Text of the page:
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Burke v. Miami Dade County

United States District Court, S.D. Florida, Miami Division

September 18, 2017

MIAMI-DADE COUNTY, a political subdivision of the State of Florida, and CLIFTON BALDWIN and JULIO MARTOS, residents of the State of Florida, Defendants.



         THIS CAUSE comes before the Court upon Defendants Miami-Dade County, Clifton Baldwin, and Julio Martos' Motion to Dismiss Counts II and V of the Complaint (“Motion to Dismiss”) [D.E. 10]. Plaintiff Tannie Burke subsequently filed his Response to Motion to Dismiss Counts II and V of the Complaint (“Response”) [D.E. 17], to which the Defendants filed their Reply in Support of Motion to Dismiss Counts II and V of the Complaint (“Reply”) [D.E. 18].

         THE COURT has reviewed the record and is otherwise fully advised in the premises. As set forth herein, the Defendants' Motion to Dismiss is granted as to Counts II and V.

         I. BACKGROUND[1]

         Burke contends that on August 27, 2014, Officers Baldwin and Martos, while engaged in their duties as police officers, found a single marijuana cigarette on the floor of a second-floor landing and arrested him and two other Black men. Burke did not have any marijuana in his possession, and he was not smoking marijuana. Burke submits that two of the men were released after the officers gave them notices to appear in court, however, he was placed in handcuffs and forced to walk down the stairs without police assistance. Notably, Burke suffers from Coats' disease[2], is legally blind in his left eye, and is only able to see shapes and greater detail within inches of what he is trying to see with his left eye. With his right eye, he can only see light and make out shapes and his right eyebrow and side of his forehead are swollen and protrude over his right eye. Burke states that there is no way of looking at his face without being alerted to the fact that he has a physical disability.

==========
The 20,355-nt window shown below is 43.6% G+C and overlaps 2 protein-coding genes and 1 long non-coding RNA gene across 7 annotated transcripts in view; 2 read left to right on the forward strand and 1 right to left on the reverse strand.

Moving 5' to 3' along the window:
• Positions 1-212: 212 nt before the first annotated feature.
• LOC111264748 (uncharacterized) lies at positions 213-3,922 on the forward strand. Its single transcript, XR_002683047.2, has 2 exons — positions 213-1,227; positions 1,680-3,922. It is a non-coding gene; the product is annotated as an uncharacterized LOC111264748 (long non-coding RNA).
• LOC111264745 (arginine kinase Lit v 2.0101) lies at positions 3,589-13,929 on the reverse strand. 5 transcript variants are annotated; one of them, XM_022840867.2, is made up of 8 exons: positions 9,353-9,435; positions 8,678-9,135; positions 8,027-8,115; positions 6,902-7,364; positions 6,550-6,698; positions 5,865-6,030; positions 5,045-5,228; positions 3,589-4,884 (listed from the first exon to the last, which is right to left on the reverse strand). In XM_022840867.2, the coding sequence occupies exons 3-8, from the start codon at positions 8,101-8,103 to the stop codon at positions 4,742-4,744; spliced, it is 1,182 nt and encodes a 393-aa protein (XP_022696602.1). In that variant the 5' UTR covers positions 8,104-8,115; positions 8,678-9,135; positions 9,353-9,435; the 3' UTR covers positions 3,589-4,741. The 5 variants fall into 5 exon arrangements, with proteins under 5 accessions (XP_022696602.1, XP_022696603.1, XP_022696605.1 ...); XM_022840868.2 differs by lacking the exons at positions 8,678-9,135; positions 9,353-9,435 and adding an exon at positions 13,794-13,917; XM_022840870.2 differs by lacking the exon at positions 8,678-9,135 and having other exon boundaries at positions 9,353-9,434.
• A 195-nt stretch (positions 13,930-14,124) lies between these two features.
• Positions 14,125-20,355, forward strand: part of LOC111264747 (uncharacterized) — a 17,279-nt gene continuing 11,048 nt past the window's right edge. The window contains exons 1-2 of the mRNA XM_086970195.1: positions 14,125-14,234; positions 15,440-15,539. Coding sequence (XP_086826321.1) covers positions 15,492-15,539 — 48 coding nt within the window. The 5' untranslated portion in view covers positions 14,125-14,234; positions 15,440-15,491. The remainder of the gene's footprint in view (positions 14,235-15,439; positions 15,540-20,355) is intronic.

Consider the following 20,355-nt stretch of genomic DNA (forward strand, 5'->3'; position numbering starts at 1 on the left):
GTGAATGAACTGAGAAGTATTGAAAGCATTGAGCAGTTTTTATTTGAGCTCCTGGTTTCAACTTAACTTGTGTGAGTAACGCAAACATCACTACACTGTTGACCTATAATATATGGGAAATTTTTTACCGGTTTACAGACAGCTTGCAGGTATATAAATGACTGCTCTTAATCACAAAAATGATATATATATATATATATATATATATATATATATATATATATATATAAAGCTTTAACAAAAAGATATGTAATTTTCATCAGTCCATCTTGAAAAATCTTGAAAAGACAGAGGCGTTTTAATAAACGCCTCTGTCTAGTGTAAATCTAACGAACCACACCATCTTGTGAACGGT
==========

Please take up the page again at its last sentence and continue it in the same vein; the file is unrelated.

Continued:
Burke alleges his stepfather, Marvin Armstrong, has often criticized the police for profiling Black and African-American males in his neighborhood based upon race. Burke further alleges that Mr. Armstrong has frequently videotaped police activity, enraging local police. Indeed, Officers Baldwin and Martos knew that Burke and Mr. Armstrong were related and, in fact, Mr. Armstrong was videotaping the police at the time this incident occurred.

         After arrest, instead of taking Burke to jail or to the police station, Officers Baldwin and Martos placed him in the front passenger seat of an unmarked vehicle. While trying to sit down, Burke's body collided with the top frame of the vehicle. Mr. Amrstrong, irate that Burke was being falsely arrested and unassisted because he is blind, said the following to the police as they were loading him into the car: “He blind dumbass. Y'all don't tell him y'all walk him to the car, how the fuck he gonna know? Stupid.” Officers Baldwin and Martos then entered the police vehicle with Burke and drove away.